Full name: The Free Republic of Liberland
Birthday: 1st May 2015(As “president”, Jedlicka announced, 1 May was to mark Liberland’s founding holiday, on which the first 100 settlers to reach the shore by boat would be given honorary citizenship.)
Size: 7 square km patch of land in Gornja Siga on the Balkans
Motto: Live and Let Live(On 13th April, Jedlicka and his friends travelled to Gornja Siga, a pocket of land along the Danube river, raised a flag, and declared the birth of Liberland, a new micro-nation whose motto is “Live and Let Live”.)
Founder/President: Vit Jedlicka
"Taxes are nil. Trade virtually unhindered. No official currency. Regulations kept to the very minimum. The powers of the state limited to bare essentials and private property sacrosanct.
Czech libertarian activist Vit Jedlicka, a member of the eurosceptic Free Citizens’ Party, spent years campaigning in his homeland for lower taxes and a smaller government. But when the 31-year old economist’s efforts met with little success, he decided to go off the grid.
With Serbia tracing the border along the Danube, and Croatia claiming the border along thebcadastral municipalities of the two countries, Liberland’s new soil is effectively unclaimed by either side.
According to some legal sources, sovereignty over such a terra nullius (“land belonging to no one”) may, in theory, be acquired by occupation. Jedlicka’s team did their research of all the bits of terra nullius that were up for grabs.
The idea has also attracted a cult following online, with social media and the libertarian blogosphere soaring with praise to the new micro-nation, the number of citizenship applications from around the world reached 300,000, of which 20,000 are Egyptians, 65,000 are Turks and many thousands are from Serbia, Croatia, and elsewhere the region.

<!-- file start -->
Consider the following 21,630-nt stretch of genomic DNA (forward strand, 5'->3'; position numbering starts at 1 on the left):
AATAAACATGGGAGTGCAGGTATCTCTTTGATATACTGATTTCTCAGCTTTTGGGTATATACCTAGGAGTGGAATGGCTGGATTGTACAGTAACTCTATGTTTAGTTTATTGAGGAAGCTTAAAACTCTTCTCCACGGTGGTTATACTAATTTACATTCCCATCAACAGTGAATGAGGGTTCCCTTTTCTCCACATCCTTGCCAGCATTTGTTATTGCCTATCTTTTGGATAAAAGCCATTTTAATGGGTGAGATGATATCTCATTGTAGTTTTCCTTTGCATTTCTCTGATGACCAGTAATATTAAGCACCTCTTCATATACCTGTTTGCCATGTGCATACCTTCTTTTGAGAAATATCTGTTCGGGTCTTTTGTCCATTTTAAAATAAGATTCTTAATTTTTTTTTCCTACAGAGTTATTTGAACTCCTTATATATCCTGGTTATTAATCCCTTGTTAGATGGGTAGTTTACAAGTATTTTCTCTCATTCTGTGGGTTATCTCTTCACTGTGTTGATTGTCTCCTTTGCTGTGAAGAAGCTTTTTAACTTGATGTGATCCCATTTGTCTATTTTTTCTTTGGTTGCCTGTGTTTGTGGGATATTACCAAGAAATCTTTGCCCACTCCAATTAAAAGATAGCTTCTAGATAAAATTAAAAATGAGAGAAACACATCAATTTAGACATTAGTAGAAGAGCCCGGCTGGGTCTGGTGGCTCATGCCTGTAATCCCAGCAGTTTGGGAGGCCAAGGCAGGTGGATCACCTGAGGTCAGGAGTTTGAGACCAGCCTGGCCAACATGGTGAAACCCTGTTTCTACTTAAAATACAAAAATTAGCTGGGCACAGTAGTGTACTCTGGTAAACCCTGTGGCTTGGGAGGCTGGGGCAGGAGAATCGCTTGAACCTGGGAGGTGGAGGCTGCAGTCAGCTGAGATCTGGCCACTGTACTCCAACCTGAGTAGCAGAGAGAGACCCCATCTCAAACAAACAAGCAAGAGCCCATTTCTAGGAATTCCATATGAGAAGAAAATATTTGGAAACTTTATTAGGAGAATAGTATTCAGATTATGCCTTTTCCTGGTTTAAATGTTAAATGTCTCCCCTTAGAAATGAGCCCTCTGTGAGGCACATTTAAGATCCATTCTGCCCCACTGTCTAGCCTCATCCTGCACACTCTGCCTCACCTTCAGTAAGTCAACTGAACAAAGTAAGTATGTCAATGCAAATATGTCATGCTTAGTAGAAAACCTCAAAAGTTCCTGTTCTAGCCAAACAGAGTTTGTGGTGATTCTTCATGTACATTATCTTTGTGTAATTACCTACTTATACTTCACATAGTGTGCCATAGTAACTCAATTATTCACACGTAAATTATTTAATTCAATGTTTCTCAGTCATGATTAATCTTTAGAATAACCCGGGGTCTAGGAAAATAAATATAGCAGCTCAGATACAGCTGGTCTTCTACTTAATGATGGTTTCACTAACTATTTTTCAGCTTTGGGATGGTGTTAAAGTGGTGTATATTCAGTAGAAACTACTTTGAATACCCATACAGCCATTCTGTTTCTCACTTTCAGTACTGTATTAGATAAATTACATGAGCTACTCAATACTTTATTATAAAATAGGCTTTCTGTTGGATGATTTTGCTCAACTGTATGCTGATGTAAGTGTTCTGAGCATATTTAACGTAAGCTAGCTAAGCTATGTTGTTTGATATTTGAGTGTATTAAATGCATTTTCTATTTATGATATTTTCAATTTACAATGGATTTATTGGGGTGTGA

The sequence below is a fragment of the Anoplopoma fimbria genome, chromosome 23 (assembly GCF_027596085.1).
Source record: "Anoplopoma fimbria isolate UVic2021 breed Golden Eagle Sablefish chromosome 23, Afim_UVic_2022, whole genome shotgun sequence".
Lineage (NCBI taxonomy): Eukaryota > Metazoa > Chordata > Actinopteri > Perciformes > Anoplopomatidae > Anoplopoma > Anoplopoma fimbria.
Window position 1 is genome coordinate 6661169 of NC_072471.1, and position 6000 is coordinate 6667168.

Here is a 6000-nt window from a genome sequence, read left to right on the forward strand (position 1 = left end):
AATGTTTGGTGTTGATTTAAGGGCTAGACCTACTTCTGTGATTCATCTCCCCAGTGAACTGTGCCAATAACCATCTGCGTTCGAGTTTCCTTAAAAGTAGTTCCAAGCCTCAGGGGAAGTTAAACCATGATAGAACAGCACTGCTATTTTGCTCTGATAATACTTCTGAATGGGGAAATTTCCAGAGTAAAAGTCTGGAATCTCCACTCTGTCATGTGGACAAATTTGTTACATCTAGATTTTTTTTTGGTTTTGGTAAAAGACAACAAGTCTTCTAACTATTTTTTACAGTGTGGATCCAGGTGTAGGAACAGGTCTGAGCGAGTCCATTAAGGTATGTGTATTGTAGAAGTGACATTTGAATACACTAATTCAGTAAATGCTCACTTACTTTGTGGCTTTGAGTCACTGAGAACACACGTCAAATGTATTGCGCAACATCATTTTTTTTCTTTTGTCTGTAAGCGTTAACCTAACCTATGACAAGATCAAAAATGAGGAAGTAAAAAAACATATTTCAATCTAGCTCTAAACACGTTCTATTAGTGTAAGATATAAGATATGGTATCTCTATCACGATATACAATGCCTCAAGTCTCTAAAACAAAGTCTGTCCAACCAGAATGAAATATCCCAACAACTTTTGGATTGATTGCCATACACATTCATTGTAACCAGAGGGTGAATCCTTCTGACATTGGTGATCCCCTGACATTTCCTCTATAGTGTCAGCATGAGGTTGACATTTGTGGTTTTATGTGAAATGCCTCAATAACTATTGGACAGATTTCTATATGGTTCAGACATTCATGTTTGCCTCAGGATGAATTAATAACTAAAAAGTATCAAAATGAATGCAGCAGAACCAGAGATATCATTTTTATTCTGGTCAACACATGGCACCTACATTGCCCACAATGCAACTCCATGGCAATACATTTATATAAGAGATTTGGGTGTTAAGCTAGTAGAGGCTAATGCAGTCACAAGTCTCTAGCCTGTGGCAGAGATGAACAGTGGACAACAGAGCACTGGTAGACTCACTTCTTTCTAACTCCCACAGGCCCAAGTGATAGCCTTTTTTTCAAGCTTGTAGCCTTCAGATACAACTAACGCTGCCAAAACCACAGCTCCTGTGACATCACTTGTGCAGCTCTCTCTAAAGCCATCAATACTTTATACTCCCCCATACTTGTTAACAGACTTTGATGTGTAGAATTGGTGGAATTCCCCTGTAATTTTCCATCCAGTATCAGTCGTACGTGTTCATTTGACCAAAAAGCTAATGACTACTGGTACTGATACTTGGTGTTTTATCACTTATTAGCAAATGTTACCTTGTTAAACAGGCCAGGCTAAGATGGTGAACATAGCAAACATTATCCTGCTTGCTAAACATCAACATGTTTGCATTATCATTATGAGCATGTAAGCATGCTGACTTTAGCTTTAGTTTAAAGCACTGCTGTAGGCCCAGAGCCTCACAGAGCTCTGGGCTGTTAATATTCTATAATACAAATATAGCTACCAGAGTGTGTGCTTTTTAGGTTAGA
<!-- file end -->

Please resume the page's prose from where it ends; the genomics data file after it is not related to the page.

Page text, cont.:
Determined to prevent illegal crossing of national borders, Serbian and Croatian border patrols have stopped would-be Liberlandiands from entering the area. The venue had to be moved to a nearby restaurant on the Serbian side of the border, with some 30 attendees getting their documents over a glass of beer.
Jedlicka’s team seems determined to strike a deal of coexistence with the Croatian and Serbian governments, however.
In his first diplomatic mission as head of (a virtual) state, Jedlicka tried to meet with Croatian president Kolinda Grabar-Kitarovic, but was told she was abroad. According to sources on the ground, while both countries have officially dismissed the micronation as a joke, the Serbians have shown more benevolence than Croatians.
The declarative theory, posits four criteria which Liberland would have to meet in order to be considered a proper country: a government; a defined territory, a permanent population; and the ability to enter into relations with other states.
Even if Liberland becomes the first micro-nation to actually achieve some sort of recognition (dozens of failed attempts include “The Principality of Sealand” and “The Republic of Minerva”), the challenges of nation-building extend beyond his initial steps."
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